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"Women in Leadership" feature image shows headshots of guests Eileen Scully and Famane Brown

Women in Leadership – EP 5

Episode Summary

In this episode of Room at the Table, Betsy Cerulo welcomes her guests Dr. Famane Brown and Eileen Scully to talk about women in leadership and what it takes to empower organizations and elevate up-and-coming female leaders. Their discussion touches on the challenges faced by women in leadership, including societal labels, LGBTQ discrimination, and the demand for workplaces to adapt to the needs of diverse employees.

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About Dr. Famane Brown

Dr. Famane Brown has been involved in Government procurement for over 26 years, as a Contracting Specialist, Senior Contracting Officer, a Senior Procurement Analyst, and an Acquisition Career Manager for various federal and state government agencies in several areas of the United States. She is currently serving as a Director at the Division of Acquisition Certification & Training, in the CMS Office of Human Capitol located in Baltimore, Md. As the Director for Division of Acquisition Certification and Training, she provides expert talent development (leadership and acquisition training) advice to the senior leadership and is responsible for the successful execution of an enterprise training platform. Prior to her current position she was a Senior Policy Analyst and Contracting Officer at the Office of Acquisition and Grants Management, CMS, a Senior Policy Analyst with the Office of the Secretary, Assistant Secretary for Preparedness and Response, Acquisition Management Contracts & Grants, located in Washington, D.C. Before returning to civilian agencies, Dr. Brown served as a Senior Policy Analyst at the Washington Headquarters for the United States Army Corps of Engineers; serving 10 years with the Corps. Dr. Brown also held positions as Contracting Officer for Environmental, Civil, and Construction requirements. At the Baltimore district Dr. Brown lead teams to procure Base Closure and Realignment Commission (BRAC) construction contracts that ranged from $220K to $1.5 Billion.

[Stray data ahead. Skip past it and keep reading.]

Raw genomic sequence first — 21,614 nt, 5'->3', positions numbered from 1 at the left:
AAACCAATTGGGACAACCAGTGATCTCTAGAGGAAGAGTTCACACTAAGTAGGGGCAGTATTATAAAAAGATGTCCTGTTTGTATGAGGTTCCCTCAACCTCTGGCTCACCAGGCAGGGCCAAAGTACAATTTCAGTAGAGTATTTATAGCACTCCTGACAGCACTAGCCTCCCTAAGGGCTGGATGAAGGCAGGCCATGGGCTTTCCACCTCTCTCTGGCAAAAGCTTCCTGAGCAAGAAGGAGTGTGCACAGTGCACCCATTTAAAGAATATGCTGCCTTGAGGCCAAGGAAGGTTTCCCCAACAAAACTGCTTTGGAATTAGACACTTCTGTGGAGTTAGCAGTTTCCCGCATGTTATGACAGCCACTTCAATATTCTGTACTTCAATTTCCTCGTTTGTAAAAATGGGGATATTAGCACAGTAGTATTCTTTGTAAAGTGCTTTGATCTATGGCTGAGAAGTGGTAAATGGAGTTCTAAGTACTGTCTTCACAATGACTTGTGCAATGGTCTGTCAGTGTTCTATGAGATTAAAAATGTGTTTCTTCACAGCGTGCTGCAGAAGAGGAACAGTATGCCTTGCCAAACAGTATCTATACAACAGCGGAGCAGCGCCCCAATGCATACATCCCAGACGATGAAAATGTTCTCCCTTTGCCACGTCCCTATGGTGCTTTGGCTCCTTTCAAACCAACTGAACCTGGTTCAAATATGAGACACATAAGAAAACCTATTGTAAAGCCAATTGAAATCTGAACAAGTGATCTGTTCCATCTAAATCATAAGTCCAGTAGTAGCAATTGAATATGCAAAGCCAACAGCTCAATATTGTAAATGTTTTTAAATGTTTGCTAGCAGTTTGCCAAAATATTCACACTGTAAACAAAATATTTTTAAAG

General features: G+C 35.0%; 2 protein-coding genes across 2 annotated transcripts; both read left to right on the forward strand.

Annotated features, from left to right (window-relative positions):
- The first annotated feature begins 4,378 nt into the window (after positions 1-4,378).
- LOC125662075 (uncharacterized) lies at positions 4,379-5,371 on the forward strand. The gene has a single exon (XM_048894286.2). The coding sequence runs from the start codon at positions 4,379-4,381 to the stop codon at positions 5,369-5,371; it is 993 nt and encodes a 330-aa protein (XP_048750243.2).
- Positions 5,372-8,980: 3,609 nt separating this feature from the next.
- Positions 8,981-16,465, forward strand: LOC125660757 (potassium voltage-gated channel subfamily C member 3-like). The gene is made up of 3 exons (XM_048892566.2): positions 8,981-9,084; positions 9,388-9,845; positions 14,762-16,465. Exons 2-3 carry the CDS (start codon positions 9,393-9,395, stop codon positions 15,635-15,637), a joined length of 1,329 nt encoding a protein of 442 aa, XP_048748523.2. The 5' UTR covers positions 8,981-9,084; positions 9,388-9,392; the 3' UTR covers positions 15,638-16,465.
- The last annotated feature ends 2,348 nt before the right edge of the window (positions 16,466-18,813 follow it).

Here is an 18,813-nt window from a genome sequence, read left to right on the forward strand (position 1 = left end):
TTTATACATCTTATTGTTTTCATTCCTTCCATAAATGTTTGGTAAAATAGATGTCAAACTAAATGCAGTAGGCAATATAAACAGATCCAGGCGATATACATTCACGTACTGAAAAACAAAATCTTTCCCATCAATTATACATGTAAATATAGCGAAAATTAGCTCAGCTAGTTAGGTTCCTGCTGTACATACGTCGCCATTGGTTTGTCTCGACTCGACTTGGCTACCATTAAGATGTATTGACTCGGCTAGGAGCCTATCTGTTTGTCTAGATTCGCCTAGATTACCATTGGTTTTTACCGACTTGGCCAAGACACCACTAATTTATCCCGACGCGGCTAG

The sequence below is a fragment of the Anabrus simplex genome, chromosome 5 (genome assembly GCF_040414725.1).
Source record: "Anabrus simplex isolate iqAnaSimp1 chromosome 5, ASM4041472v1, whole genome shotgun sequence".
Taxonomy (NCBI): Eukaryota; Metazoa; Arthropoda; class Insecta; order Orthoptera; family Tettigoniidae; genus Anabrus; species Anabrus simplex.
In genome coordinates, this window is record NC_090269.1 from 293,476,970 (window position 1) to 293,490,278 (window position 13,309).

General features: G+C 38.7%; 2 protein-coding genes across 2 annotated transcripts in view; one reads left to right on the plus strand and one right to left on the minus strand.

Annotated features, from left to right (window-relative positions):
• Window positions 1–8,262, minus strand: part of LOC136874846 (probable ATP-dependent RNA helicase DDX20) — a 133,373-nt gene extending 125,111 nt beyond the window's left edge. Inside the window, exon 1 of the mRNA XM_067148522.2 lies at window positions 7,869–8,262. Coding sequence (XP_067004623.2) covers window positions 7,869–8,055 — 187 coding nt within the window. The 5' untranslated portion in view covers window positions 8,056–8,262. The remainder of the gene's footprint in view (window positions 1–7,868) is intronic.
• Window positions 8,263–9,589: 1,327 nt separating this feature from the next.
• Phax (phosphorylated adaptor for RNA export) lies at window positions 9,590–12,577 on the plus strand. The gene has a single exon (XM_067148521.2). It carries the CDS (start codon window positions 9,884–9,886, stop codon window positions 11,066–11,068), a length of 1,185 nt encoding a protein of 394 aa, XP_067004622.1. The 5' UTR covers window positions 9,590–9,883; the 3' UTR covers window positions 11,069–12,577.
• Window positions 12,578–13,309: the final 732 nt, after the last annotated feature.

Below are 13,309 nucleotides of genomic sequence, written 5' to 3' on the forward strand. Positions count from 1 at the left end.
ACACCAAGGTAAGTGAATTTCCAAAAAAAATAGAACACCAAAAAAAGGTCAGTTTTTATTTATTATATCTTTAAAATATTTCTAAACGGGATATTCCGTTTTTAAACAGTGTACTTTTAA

Famane is a double Certified Acquisition Professional and holds Level III Certifications for Contracting and Contracting Officer Representative. She is a Certified Federal Contract Manager by National Contract Management Association (NCMA) and has been a member of the NCMA since 2001, serving in several positions and states. Dr. Brown has received several coins awarded by U.S. Army Generals as well as awards from HHS for commitment, dedication, and a job well done.

Dr. Brown received her PhD in Public Administration, Public Policy from Walden University.

About Eileen Scully

Eileen Scully is an international keynote speaker, author of “In the Company of Men: How Women can Succeed in a World Built Without Them” and founder and CEO of The Rising Tides, a consulting firm that makes workplaces better for women through assessment and advisory services.

In September of 2019, she published her first book “In the Company of Men: How Women can Succeed in a World Built Without Them.”

In June of 2016, within the first year of founding The Rising Tides, Eileen was invited by the Obama White House to participate in the United State of Women, one of five thousand global
advocates for women and girls.

Eileen studied briefly at Hofstra University and was part of the first cohort to complete the Bank of America Institute for Women’s Entrepreneurship at Cornell University.

Episode Transcript – Women in Leadership

Welcome to Room at the Table, an opportunity for you to join me, Betsy Cerulo, and my guests for conversations about creating equitable and inclusive workplaces where leaders rise above mediocrity and our teams thrive. Pull up a chair, there’s always Room at the Table.